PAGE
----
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Coming out to our Kids: An Affirmative Approach to Assisting Gay, Lesbian and Bisexual Parents.
By Kristin F. Jones
In 2004, Adams, Jacques, and May estimated 2 to 10 million gay and lesbian parents were raising 6 to 14 million children in the United States. This large invisible population denotes how pervasive discrimination and heterocentered sociocultural norms obscure relevant queer information; especially, in terms of what constitutes the varieties of the 'American family.'
In fact, large numbers of children who have gay, lesbian and bisexual (GLB) parents are conceived in the context of mixed-orientation coupling; where one parent is gay or bisexual, and the other is straight. Parental alliances do not automatically indicate that a parent is heterosexual, as seen above.
Scores of GLB parents attempt traditional heterosexual marriage in their efforts to have children, while others seek refuge from homonegativity by concealing themselves inside heterosexual relationships. The closeted experience typically is supported by concerns including fear of discrimination, child-custody disputes, family-of-origin reactions, and peer ostracism for the child, parent, or both.
One's coming out breaks the stronghold of the false self allowing the GLB parent to reduce splitting, while challenging the tenacity of shame. GLB clients who consider coming out to their children often seek reassurance that favorable relationships with their kids will be possible, after disclosure. To help serve this purpose, parents are advised to have their own peer support in place before coming out.
Below are seven guidelines to assist the GLB parent with coming out to their child.
Gay, Lesbian, Bisexual Parents 'Coming Out' plan
Assist conceptualizing affirmative meaning, the actual conversation, and the aftermath * It is recommended that parents come to terms with their sexual orientation before disclosing to children * Self-acceptance increases the likelihood that children will react positively * Shame increases the likelihood that children will react negatively (process shame with client)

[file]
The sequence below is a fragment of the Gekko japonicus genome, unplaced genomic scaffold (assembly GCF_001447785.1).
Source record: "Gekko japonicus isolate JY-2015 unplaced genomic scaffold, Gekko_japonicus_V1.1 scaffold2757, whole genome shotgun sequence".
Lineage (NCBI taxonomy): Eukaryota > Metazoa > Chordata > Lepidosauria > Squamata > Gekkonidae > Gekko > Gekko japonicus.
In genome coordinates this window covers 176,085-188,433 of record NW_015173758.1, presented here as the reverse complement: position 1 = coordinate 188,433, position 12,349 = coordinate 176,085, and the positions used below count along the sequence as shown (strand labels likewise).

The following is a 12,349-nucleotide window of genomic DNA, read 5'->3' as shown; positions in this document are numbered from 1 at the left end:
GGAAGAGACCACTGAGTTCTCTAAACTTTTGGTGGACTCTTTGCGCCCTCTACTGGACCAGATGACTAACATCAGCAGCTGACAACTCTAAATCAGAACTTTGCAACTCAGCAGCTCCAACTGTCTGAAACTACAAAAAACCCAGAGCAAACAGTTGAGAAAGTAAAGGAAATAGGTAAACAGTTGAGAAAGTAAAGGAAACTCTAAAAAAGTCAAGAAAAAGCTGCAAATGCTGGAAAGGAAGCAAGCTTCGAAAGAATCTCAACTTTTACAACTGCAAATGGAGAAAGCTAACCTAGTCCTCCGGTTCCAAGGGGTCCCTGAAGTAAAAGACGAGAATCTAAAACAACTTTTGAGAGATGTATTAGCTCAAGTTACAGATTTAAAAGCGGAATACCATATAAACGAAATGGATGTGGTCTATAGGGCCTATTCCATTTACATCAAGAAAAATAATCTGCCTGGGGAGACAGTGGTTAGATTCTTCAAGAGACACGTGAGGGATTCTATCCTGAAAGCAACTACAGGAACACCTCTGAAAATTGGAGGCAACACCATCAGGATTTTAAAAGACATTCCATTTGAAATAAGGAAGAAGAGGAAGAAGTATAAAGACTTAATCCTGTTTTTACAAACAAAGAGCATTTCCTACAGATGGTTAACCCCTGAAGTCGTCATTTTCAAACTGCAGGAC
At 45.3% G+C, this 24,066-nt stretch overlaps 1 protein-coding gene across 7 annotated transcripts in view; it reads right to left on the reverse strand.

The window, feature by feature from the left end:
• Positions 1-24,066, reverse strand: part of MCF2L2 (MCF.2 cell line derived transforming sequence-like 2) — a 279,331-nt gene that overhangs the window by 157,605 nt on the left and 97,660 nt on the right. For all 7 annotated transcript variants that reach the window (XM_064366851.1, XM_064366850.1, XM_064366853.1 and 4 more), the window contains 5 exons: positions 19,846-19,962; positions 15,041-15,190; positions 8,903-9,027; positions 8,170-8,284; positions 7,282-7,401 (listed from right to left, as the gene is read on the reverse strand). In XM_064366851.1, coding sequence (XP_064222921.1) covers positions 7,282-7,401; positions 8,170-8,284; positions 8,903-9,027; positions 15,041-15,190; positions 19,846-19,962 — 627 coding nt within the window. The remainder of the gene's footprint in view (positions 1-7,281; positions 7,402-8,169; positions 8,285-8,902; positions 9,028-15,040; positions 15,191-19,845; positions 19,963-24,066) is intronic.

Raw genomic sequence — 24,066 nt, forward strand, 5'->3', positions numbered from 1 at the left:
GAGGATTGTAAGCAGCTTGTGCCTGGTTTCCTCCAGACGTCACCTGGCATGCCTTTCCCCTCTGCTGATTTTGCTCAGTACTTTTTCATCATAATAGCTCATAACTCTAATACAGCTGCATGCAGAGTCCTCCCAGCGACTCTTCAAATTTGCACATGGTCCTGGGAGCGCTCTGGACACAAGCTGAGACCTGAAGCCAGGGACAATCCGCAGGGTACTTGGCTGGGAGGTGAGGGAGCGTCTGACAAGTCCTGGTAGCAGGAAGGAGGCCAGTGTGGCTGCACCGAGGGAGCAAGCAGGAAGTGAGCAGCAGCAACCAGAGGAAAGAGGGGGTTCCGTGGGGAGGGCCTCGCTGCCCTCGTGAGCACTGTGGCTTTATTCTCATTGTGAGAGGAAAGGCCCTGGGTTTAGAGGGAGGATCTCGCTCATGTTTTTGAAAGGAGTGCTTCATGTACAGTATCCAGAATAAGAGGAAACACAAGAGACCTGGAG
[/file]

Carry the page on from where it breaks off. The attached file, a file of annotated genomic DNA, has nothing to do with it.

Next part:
Plan for self disclosure * Parents need to tell their children before they hear from others * Children rarely initiate a discussion on the topic * Time and place of disclosure should be planned in advance
Prepare conversations * Disclosure should be positive and sincere and not apologetic * Reassure children that loving relationships with parents will not change
Cast self-disclosure in age appropriate language * Parents should disclose to children as early as possible * Children are never too young to be told * Details should be confined to the child's level of understanding
Prepare for possible questions, and if parent doesn't have answers to all questions, encourage the parent to be honest about this; as coming out to their child is a new opportunity for growth, as well.
Kids might ask: * Why are you telling me? * What does gay, lesbian or bisexual mean? * What makes a person gay, lesbian, or bisexual? * Will I be gay, lesbian, or bisexual, too? * Don't you like women or men? * What should I tell my friends?
Allow the child time to process
'Plan' summarized from Barret and Robinson (1990)
As LGBT and queer affirmative clinicians, we assist gay, lesbian, and bisexual parents in the coming out process through reflection and recognition, as we invite the parent to re-imagine their life. The coming out process is exactly that, a process, and it will happen again and again over the course of a lifetime. Clinicians who are not educated in LGBTQ populations are encouraged to obtain training, in order to genuinely understand the lived-experience of GLB parents, their children, and their families of choice.
Affirmative therapy involves responsibility, discernment, contextual focus and above all, support.
Affirmatively yours, Kristin
Article published in CAMFT Association of Marriage and Family Therapists (April, 2013) Newsletter. -----
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